Solomon's meticulous research and rarely seen archival news footage from World War II through the Vietnam War, Panama, Grenada, Bosnia and two Gulf wars analyzes the way in which the media regurgitated the politicians' justification for war.
Every president since John F. Kennedy to Ronald Reagan, George H.W. Bush, Bill Clinton and George W. Bush - all except Jimmy Carter - came under fire for their war rhetoric. But Solomon is even harsher on the news media that trumpeted the government's war cry.
Even Walter Cronkite, whom Solomon calls "the patron saint of journalism," did not escape attack, as CBS footage chronicled the newsman's participation in an aerial mission in Vietnam. Cronkite marvels at the weaponry and U.S. military superiority.
Analyzing the press coverage of the Iraq War, Solomon points to the masterful use of public relations by Secretary of Defense Donald Rumsfeld when he called on 500 journalists to "embed" themselves with the troops. In doing so, the press showed only the perspective of the "attackers" and not the victims.
Solomon contends he is no pacifist: "If war is justified, the government doesn't have to lie about it."
"The public supported World War II even though it went on for so long, because the public never felt it was based on lies," according to Solomon, who, in the film, reminds the audience of the now-debunked Bush mantra that Iraq had weapons of mass destruction.
In one of the most compelling scenes of the film, Rep. Barbara Lee, D-Calif., speaks out against impending war in Afghanistan in never-seen footage three days after 9/11. She cast the lone vote in Congress against authorizing force in the emotional aftermath of the terrorist attacks.
Journalists as Stenographers
"War Made Easy" is being distributed to schools around the country in the hope that Americans can learn "media literacy" and be more critical consumers of the news, looking to more than mainstream sources, the film's distributors contend.
Solomon also urges the media to get back to solid investigative reporting that challenges the reins of power. Today, he said, they are only "stenographers of the war makers in Washington."
"Journalists want to be ahead of the curve, but not out on a limb and they don't want to take professional risks," Solomon said. "There are great reporters through all the eras, but they are islands of good journalism swamped by oceans of received wisdom."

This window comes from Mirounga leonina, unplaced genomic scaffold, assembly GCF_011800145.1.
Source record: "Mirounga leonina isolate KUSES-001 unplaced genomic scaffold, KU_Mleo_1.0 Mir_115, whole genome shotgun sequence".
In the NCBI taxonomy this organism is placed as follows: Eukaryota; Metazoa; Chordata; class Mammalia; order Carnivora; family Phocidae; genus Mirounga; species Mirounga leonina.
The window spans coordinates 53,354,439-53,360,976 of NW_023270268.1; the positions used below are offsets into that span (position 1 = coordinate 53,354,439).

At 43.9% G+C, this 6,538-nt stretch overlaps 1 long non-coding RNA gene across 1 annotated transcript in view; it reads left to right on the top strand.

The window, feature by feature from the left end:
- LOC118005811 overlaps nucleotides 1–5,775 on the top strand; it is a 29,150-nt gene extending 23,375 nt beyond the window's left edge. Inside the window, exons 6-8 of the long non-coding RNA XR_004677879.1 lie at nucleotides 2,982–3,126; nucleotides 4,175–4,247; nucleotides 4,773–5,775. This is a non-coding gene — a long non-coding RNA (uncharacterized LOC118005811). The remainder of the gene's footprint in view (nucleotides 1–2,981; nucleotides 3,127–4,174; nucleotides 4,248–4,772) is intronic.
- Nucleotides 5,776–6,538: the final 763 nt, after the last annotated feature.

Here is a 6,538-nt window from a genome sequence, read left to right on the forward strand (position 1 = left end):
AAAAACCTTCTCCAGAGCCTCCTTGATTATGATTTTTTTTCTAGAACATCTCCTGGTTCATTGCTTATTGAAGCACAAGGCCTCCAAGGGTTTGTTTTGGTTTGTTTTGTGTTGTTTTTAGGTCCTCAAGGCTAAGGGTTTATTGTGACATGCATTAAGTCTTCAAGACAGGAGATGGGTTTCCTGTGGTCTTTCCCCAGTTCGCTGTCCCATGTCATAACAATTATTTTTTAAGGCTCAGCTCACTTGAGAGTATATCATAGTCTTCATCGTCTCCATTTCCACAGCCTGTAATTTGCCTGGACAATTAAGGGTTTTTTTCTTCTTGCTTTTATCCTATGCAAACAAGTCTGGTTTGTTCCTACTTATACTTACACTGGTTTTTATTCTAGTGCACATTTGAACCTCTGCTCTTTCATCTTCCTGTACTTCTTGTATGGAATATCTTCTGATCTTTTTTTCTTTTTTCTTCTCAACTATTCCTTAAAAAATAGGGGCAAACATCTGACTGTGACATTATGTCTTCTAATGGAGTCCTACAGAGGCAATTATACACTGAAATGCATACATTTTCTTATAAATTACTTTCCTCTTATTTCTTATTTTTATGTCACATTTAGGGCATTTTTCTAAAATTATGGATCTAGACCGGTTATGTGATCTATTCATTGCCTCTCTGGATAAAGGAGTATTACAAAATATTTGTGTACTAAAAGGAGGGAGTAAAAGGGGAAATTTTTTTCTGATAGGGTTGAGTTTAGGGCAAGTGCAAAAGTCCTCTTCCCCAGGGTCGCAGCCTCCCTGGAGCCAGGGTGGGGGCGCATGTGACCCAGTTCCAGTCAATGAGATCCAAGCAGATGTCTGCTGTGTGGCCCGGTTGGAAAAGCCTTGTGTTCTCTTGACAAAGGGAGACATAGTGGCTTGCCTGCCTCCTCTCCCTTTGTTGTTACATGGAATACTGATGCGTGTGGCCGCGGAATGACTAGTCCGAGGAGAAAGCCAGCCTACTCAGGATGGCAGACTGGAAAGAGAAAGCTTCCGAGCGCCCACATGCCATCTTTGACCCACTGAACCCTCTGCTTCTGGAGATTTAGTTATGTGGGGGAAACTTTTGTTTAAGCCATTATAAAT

"It's an appeal to democracy that can create genuine alternatives to war," he said. "Journalists need to fight back and the public needs to challenge itself."
However, Rich Noyes, director of research at the Media Research Center, sees the press coverage leading up to the war in Iraq differently. He has just released a five-year study of the three major television networks.
"The left has claimed that the media didn't do enough to stop the war in its tracks," he told ABCNEWS.com. "But if you go back to the questions asked and the articles that were written and the news that aired, there were great skeptics, adversarial coverage and even hostile news coverage."
The most aggressive, Noyes said, was Peter Jennings of ABC News. "We have pages and pages of quotes."
Despite the media's attacks, Noyes said the media historically has had a "liberal tilt."
Since the onset of the war, the media have been even more anti-government, according to Noyes.
By 2004, with coverage of scandals like Abu Ghraib prisoner abuse, the negative stories "more than outstripped the coverage of Medals of Honor winners and Silver Stars," he said.
"The vast array of coverage showed soldiers as anonymous or victims of policy perpetrators or misdeeds," said Noyes. "This sort of bad news hurt the morale of the country."
Alan Schroeder, associate professor of journalism at Northeastern University, told ABCNEWS.com that investigative journalism is not alive and well today. He worries that corporate forces have taken their toll on an independent media.
"Investigative journalism takes a lot of time and you don't produce daily stories and it requires a financial investment," he said. "Journalism is a business and subject to all the pressures of the marketplace."